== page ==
It depends on your strategy, of course, but generally speaking I like what I see in Textainer stock. I would consider it a decent purchase on a slight pullback with a long-term horizon — that is, 18 months or more — for shares.
First things first: TGH is a thinly traded issue with less than 250,000 shares traded daily. That means even an order of modest size could move the stock price, so always use a limit order when making a trade here. That’s the best way to protect yourself.
Other facts worth knowing is that Textainer is a small-cap operation, worth about $2.2 billion, and pays a volatile dividend like most shippers. Based on its last payout of 45 cents in February, the annualized yield is 4.7%.
Textainer is an interesting business. The company owns and leases cargo containers; not the ships, mind you, but the containers. It operates a “fleet” of almost 2 million shipping containers worldwide, leasing and selling them and even managing the shipping process for clients.
Needless to say, TGH is a cyclical business. As cargo trends pick up, it’s good for the company. When it drops due to a weak global economy, Textainer suffers. And right now, I think the time might be right for a long-term position in this stock on the hopes of a pickup in cargo traffic late this year and across 2014.
I’m admittedly bearish about the short-term — U.S. GDP is lackluster, and so is China GDP for that matter. But I do not think the global economy is going to fall into depression … just struggle through this year before finding a foothold down the road. The dry bulk shipping business has a strong baseline demand from agricultural commodities and other materials, so it’s not like the business will evaporate overnight if things sour further on the global economic front.
Another bonus: Textainer manages some intermodal equipment leasing by the Military’s Surface Deployment and Distribution Command. In other words, as long as the U.S. is shipping military gear worldwide then Textainer will have a stable revenue stream as its foundation.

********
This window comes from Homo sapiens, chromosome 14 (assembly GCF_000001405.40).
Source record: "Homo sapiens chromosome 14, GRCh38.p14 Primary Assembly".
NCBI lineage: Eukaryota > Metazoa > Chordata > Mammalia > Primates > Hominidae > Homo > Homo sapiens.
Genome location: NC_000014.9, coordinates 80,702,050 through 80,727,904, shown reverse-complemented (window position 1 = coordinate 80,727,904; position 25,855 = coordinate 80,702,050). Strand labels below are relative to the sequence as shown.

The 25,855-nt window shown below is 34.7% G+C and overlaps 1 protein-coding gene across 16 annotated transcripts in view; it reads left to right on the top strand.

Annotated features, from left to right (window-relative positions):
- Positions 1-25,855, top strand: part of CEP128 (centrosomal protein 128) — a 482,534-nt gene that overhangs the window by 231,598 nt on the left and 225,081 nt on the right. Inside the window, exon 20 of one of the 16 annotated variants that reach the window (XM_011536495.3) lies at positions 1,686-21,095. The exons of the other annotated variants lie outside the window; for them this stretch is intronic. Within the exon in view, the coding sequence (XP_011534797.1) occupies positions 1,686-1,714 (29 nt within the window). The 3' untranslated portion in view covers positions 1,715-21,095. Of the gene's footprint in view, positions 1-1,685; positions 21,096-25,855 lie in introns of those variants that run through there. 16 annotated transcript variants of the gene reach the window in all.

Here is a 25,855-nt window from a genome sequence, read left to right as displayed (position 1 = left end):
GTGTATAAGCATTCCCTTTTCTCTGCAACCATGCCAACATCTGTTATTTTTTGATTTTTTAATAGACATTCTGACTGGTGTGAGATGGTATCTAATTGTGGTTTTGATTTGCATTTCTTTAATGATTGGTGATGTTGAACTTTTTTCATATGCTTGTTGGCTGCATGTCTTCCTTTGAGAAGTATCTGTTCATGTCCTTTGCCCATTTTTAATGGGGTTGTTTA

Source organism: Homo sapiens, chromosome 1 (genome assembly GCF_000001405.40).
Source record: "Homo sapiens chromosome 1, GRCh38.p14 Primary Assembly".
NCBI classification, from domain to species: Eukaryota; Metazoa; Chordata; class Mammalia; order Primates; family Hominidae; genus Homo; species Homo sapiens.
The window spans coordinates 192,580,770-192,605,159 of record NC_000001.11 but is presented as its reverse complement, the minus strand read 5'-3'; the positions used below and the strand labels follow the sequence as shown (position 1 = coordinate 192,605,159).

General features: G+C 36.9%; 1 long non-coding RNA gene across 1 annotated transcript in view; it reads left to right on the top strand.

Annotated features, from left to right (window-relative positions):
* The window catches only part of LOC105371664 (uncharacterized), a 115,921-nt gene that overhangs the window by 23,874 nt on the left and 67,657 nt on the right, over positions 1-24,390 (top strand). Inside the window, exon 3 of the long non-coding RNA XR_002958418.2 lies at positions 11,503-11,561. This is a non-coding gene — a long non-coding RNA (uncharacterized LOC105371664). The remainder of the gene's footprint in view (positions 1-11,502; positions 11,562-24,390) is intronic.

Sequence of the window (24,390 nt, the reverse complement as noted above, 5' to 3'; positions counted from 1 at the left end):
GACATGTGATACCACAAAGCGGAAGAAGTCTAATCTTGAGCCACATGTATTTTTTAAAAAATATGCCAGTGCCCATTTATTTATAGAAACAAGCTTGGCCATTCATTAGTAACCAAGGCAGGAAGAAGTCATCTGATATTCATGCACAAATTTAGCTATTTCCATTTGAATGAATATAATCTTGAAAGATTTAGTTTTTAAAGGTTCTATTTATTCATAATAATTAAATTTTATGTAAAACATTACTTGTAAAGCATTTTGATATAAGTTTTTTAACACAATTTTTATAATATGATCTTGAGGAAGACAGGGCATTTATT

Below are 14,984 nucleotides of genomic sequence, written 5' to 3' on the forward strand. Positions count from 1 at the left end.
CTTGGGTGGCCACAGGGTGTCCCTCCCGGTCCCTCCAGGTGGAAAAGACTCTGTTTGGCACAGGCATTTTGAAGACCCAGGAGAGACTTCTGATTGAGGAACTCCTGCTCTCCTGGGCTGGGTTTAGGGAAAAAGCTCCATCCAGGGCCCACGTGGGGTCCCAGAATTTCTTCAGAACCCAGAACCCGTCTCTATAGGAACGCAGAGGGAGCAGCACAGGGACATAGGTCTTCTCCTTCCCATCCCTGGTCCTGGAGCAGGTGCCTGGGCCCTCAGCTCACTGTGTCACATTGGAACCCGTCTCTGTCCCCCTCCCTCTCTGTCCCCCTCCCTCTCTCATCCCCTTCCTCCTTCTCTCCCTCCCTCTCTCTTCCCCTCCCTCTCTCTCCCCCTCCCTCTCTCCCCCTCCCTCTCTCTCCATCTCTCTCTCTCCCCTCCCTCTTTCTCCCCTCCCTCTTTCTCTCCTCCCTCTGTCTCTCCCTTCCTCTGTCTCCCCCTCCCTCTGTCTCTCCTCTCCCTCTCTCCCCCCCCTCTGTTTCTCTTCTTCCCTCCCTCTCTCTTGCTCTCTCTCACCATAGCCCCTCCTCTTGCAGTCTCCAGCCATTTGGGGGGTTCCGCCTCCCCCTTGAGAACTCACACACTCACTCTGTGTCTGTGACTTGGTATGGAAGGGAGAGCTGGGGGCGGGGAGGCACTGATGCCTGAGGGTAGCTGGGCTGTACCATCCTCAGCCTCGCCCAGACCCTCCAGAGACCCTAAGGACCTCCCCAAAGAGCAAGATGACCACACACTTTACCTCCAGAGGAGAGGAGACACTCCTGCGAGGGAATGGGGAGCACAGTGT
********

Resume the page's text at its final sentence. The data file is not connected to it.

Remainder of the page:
Besides, a stock like Textainer gives you a great opportunity for income while you wait. Though the dividend is admittedly unreliable and changes every quarter, it has gone up for 13 straight quarters. A collapse in revenue or profits could change that, but the track record is significant.
Furthermore, owning the containers and not the ships is a much more flexible and much less capital-intensive enterprise. If Textainer needs to adjust its capacity or “fleet” of containers, that’s easier than a shipping stock like Diana (NYSE:DSX), Navios Maritime (NYSE:NM) or DryShips (NASDAQ:DRYS) unloading a Panamax vessel for tens of millions of dollars or suffering through with a glut of capacity it’s not using.
With a forward P/E of about 8.5, TGH is fairly valued with peers in the space — what few there are. So I think it’s worth taking a shot on if you’re a long-term investor now that it has rolled back a bit from 52-week highs.
Anyway, just my two cents on this pick.
- Could Textainer join the S&P 500 soon? (Forbes)
- Jim Cramer likes shipping stock Diana. (CNBC)
- On the other side, why investors may want to be cautious about shipping. (The Motley Fool)
Jeff Reeves is the editor of InvestorPlace.com and the author of “The Frugal Investor’s Guide to Finding Great Stocks.” Write him at firstname.lastname@example.org or follow him on Twitter via @JeffReevesIP. As of this writing, he did not own a position in any of the stocks named here.